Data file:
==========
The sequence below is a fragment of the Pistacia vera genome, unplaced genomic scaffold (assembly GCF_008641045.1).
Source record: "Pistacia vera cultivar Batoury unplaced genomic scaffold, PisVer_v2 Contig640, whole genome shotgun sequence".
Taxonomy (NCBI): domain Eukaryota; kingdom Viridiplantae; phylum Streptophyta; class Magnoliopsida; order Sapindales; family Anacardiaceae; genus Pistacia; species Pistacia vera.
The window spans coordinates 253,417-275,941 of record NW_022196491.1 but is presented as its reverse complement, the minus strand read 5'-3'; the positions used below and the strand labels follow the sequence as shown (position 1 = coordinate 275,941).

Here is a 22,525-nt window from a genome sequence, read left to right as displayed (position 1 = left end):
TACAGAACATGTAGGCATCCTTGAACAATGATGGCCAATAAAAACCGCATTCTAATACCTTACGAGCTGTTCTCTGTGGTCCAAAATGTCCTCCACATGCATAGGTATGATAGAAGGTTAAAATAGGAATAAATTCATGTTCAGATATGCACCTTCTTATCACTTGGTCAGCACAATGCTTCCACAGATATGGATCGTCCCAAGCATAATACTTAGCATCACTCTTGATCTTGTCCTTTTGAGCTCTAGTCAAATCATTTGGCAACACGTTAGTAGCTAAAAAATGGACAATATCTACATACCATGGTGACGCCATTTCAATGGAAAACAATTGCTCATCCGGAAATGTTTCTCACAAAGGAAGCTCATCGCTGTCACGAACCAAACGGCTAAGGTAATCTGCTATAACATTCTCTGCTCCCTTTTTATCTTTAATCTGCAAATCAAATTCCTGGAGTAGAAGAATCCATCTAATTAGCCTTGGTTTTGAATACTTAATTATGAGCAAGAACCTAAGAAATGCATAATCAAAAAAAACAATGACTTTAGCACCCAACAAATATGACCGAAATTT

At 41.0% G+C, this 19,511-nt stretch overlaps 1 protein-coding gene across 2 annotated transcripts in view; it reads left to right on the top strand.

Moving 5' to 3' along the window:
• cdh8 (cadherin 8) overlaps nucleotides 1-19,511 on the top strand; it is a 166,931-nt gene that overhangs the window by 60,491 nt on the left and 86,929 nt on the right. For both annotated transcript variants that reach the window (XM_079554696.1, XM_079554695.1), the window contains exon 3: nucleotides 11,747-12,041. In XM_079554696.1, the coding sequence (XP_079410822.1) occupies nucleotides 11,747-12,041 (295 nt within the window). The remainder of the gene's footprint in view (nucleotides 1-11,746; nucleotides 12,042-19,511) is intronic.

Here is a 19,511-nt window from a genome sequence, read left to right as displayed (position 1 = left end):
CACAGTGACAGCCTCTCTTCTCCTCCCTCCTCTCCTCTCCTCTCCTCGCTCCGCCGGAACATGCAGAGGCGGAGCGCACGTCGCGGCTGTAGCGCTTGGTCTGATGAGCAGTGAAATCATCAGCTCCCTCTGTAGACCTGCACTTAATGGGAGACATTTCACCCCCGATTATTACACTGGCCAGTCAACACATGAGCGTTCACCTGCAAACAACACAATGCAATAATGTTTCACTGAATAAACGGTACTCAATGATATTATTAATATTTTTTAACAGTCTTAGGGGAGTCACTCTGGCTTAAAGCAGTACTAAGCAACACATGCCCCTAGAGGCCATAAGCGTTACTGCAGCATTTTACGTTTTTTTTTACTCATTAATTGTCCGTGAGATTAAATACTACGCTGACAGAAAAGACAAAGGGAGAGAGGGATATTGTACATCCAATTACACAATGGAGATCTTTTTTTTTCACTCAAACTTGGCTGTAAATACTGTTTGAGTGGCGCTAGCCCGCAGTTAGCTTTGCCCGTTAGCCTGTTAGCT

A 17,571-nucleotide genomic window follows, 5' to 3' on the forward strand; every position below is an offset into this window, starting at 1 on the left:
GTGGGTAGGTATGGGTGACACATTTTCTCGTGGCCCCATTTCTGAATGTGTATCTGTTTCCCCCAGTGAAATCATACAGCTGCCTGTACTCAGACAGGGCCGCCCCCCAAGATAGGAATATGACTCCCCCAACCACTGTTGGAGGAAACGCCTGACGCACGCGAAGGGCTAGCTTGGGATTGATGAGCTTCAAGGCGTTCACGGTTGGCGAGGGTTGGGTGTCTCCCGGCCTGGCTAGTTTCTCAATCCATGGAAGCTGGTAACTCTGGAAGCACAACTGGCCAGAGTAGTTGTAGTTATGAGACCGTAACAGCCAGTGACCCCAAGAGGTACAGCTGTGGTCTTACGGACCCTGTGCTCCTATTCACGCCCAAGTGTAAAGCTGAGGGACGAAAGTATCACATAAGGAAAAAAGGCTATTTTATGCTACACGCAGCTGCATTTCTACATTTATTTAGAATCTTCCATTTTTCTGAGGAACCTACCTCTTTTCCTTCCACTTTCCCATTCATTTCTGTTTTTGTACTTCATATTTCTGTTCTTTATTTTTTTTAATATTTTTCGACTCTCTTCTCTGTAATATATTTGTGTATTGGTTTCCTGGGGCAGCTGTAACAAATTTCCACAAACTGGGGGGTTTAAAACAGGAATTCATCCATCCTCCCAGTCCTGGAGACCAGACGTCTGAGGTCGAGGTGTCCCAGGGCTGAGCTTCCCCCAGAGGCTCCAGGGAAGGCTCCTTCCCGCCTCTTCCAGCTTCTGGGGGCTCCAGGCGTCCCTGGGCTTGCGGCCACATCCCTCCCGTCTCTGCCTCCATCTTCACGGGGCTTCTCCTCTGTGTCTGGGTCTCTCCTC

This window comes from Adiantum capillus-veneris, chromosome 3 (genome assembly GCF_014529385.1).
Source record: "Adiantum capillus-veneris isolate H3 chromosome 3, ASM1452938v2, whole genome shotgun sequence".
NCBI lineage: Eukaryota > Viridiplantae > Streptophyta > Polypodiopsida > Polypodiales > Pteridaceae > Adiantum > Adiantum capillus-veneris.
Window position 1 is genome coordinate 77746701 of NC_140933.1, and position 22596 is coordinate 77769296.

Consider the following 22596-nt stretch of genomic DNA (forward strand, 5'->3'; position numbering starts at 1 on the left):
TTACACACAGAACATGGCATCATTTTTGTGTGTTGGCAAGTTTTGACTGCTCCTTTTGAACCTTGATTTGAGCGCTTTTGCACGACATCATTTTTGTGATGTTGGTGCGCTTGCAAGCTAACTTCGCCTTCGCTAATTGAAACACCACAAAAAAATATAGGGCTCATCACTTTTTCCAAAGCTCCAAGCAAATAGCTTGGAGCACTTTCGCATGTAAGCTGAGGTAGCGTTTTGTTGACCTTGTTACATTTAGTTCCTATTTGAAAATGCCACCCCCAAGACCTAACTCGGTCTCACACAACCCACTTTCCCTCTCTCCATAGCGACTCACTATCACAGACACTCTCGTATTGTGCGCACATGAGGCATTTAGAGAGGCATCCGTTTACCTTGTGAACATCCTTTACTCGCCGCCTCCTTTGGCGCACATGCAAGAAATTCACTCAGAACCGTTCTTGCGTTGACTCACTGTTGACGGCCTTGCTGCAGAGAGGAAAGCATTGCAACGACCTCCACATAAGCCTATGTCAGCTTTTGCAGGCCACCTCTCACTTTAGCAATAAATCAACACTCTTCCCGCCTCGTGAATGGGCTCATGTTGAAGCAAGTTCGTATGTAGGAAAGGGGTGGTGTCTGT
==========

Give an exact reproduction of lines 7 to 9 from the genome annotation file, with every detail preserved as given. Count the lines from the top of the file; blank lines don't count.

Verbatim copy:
At 41.0% G+C, this 19,511-nt stretch overlaps 1 protein-coding gene across 2 annotated transcripts in view; it reads left to right on the top strand.

Moving 5' to 3' along the window:
• cdh8 (cadherin 8) overlaps nucleotides 1-19,511 on the top strand; it is a 166,931-nt gene that overhangs the window by 60,491 nt on the left and 86,929 nt on the right. For both annotated transcript variants that reach the window (XM_079554696.1, XM_079554695.1), the window contains exon 3: nucleotides 11,747-12,041. In XM_079554696.1, the coding sequence (XP_079410822.1) occupies nucleotides 11,747-12,041 (295 nt within the window). The remainder of the gene's footprint in view (nucleotides 1-11,746; nucleotides 12,042-19,511) is intronic.